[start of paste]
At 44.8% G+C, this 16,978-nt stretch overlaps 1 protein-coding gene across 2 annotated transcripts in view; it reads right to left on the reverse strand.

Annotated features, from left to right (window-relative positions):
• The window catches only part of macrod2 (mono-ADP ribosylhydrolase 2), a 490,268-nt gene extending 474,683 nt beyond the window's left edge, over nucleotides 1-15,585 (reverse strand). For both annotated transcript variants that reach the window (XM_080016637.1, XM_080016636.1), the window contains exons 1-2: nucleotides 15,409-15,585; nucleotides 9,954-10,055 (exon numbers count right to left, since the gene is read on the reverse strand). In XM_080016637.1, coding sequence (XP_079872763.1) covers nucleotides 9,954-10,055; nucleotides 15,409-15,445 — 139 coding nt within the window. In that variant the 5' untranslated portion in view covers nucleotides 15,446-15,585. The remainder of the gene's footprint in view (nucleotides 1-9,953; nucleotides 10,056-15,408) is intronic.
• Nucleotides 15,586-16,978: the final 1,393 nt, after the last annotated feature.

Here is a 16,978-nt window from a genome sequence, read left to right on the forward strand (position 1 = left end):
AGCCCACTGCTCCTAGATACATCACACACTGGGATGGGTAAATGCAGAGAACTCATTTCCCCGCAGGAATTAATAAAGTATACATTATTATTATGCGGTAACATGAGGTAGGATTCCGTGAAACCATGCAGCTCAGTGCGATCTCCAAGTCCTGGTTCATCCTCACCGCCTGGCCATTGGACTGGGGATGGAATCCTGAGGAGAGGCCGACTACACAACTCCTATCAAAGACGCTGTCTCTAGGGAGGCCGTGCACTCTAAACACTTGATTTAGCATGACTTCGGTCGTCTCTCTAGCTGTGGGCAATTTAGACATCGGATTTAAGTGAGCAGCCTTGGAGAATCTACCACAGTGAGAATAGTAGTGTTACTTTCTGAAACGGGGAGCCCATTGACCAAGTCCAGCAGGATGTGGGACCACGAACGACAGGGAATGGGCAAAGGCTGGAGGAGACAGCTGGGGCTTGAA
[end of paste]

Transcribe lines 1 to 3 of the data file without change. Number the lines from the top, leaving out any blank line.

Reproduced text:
At 44.8% G+C, this 16,978-nt stretch overlaps 1 protein-coding gene across 2 annotated transcripts in view; it reads right to left on the reverse strand.

Annotated features, from left to right (window-relative positions):
• The window catches only part of macrod2 (mono-ADP ribosylhydrolase 2), a 490,268-nt gene extending 474,683 nt beyond the window's left edge, over nucleotides 1-15,585 (reverse strand). For both annotated transcript variants that reach the window (XM_080016637.1, XM_080016636.1), the window contains exons 1-2: nucleotides 15,409-15,585; nucleotides 9,954-10,055 (exon numbers count right to left, since the gene is read on the reverse strand). In XM_080016637.1, coding sequence (XP_079872763.1) covers nucleotides 9,954-10,055; nucleotides 15,409-15,445 — 139 coding nt within the window. In that variant the 5' untranslated portion in view covers nucleotides 15,446-15,585. The remainder of the gene's footprint in view (nucleotides 1-9,953; nucleotides 10,056-15,408) is intronic.